on to the roughly 1.25 lbs of pork. I filled the water pan with a bunch of water, 4 cloves of garlic and a dash of port. I used some mesquite chips (thoroughly soaked) as my smoking agent and let it cook for 2 hours. The piece of meat came of with the most amazing flavor that I could imagine.

Necessary summer equipment.
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18 of 18 people found the following review helpful
on December 1, 2008
Color Name: GreenStyle Name: Charcoal with Cover
Having created a Thanksgiving tradition spanning about four Brinkman smokers as well as many ribs, sausages,chickens and salmon this model was my first (and last) upgrade from the cheaper Brinkman models. It is not necessarily the best. I intend to re-purchase the first one I bought= the cheapest Brinkman for the following reasons:
1) Food not cook any faster or better.
2) They all wear out if left in the elements. This one with the 'detachable bottom' rusted out within a few years making it just like the open bottom entry level model. With the exception of expensive ceramic 'green egg' or stainless steel models like grills they are all doomed to a reletively short life unless you 'garage' the unit during wet weather. Water + ash = Carbolic acid = rust. The same goes for the enameled charcoal grate and pan.
3)The little thermometer on the lid on both models is nearly useless over time.

The first Turkey I roasted looked like the Maltese Falcon; Black but still sort of moist meat with great smokey flavor. My wife thought I was nuts when I bought it that first Thanksgiving many years ago. Her scepticism seemed justified. My subsequent damage control and stubborness revealed that the large hickory chunks were not soaked in water long enough and their flames fried the water in the water pan increasing the heat to the bird. The other lesson learned was that a cooking a Turkey in cool SF Bay area (5-7 Hours/165 F w/meat thermometer) required the periodic addition of hot coals to keep the heat long enough to bring the bird up to a safe temperature. Adding more coals creates more ash which insulates the other coals. It was a vicious cycle. I went overboard on adding raw charcoal which created uneven heat. The next year I did it right.I elevated the charcoal grate from the ash pan with 4 ceramic briquettes to allow the ash to fall below the coals into a waiting pie pan to catch the ashes. The new deluxe model has the detachable bottom which does this.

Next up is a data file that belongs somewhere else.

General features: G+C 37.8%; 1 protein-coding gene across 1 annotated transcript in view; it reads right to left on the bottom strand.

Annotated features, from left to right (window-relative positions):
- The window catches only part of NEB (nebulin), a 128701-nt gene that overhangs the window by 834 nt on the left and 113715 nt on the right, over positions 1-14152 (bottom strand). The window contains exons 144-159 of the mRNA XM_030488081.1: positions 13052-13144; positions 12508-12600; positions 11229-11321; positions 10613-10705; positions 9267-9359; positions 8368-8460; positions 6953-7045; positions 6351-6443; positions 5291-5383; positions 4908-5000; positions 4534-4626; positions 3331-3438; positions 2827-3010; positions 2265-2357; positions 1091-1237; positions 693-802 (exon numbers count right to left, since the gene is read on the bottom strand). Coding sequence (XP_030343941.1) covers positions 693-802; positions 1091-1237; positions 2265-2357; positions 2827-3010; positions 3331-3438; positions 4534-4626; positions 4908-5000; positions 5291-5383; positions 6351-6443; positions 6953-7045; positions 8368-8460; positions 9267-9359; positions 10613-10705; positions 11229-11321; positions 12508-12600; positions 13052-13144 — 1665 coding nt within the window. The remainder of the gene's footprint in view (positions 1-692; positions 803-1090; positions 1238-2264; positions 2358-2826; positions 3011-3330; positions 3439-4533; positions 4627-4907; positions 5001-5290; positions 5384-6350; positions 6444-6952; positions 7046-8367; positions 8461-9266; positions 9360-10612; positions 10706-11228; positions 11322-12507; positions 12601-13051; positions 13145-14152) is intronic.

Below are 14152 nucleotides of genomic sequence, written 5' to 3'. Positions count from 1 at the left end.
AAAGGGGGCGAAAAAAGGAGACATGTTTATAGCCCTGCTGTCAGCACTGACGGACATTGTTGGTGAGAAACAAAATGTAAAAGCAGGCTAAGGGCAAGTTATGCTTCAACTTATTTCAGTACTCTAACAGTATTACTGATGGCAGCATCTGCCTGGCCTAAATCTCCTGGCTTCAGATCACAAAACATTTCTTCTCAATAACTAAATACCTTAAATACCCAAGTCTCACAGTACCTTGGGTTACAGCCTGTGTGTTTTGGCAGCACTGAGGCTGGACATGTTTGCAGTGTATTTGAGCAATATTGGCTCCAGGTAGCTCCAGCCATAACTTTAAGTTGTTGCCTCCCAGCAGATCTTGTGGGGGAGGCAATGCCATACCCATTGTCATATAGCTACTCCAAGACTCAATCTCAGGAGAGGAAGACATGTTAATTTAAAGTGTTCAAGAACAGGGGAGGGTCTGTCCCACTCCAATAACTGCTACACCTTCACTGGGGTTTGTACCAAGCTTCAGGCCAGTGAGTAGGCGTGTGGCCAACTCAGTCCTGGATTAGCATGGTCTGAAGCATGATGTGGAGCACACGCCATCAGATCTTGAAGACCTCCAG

I now start fire with 2 chimney starters of hot coals, a full water pan with old stale beer and hot water. I keep another chimney load nearby for later use. I toss in about 4- 2" soaked Hickory chunks and let the thing smoke up with lid on and heat the water/beer in the pan. Meantime I prep the Turkey. I use a throwaway stuffing of apple, onion and orange chunks reserved from the 1-1/2 day apple brining.
I rub Sage ,salt and butter on the bird and put 4 strips of bacon on top for tenderizing the skin/breasts and to enhance the gravy. I truss the legs with cotton twine and put it on a small grate in a disposable aluminum pan. To the grill- which is out of any drafts as wind is the enemy to even cooking. In a hour or so I add more reserved hickory chunks, hot coals with tongs thru the door and cheap beer to the water pan and repeat the addition periodically. Eventually you will balance the fire, smoke and water. I only remove the lid torward the end of the cook cycle to check the temp and move the bacon to the rear of the bird exposing the breast for final browning. Sorry for the long sermon but it is much easier to do than it takes to explain it. Although I use it to smoke other foods, a 15-16# Turkey seems to be my ultimate smoker success when not grilling on my Weber. This is my tradition;It evolved over the years and my family and friends love the result.I hope you can discover yours.
UPDATE 11/4/08:
Just bought a Brinkmann 810-5301 the cheapeast model= It is JUNK from China. Ignore most of my previous review. I am happily returning it and will rely on my old model another year.The charcoal pan and water pan are a thinner 1/2 # lighter gauge metal with poorly painted (toxic?)finishes unlike the 852-7080 type model that I currently own which is about 4 years old. The new char pan (unlike previous models) does not have a hole in the bottom which would make it impossible to let any cooling ash out of the pan and get air circulation necessary for even burning coals and sufficient heat. The char/water pans on my old models had a fairly stable baked enamel finish and sturdy weight steel. Also, as I recall the old models were partially/fully assembled. This entry level model had a plastic bag full of parts and curiously included a single lump of worm eaten wood for smoking. Not sure if all Brinkmann have similarly deteriorated in quality. I am seriously but reluctantly considering the overpriced Weber smoker which except for it's cost is highly reviewed by Amazon users. I would read the reviews of the most recent purchasers on this model as they may have a similar experience in the disapointing quality of this old brand of smokers.
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32 of 36 people found the following review helpful
on December 27, 2005
Color Name: RedStyle Name: Electric with Cover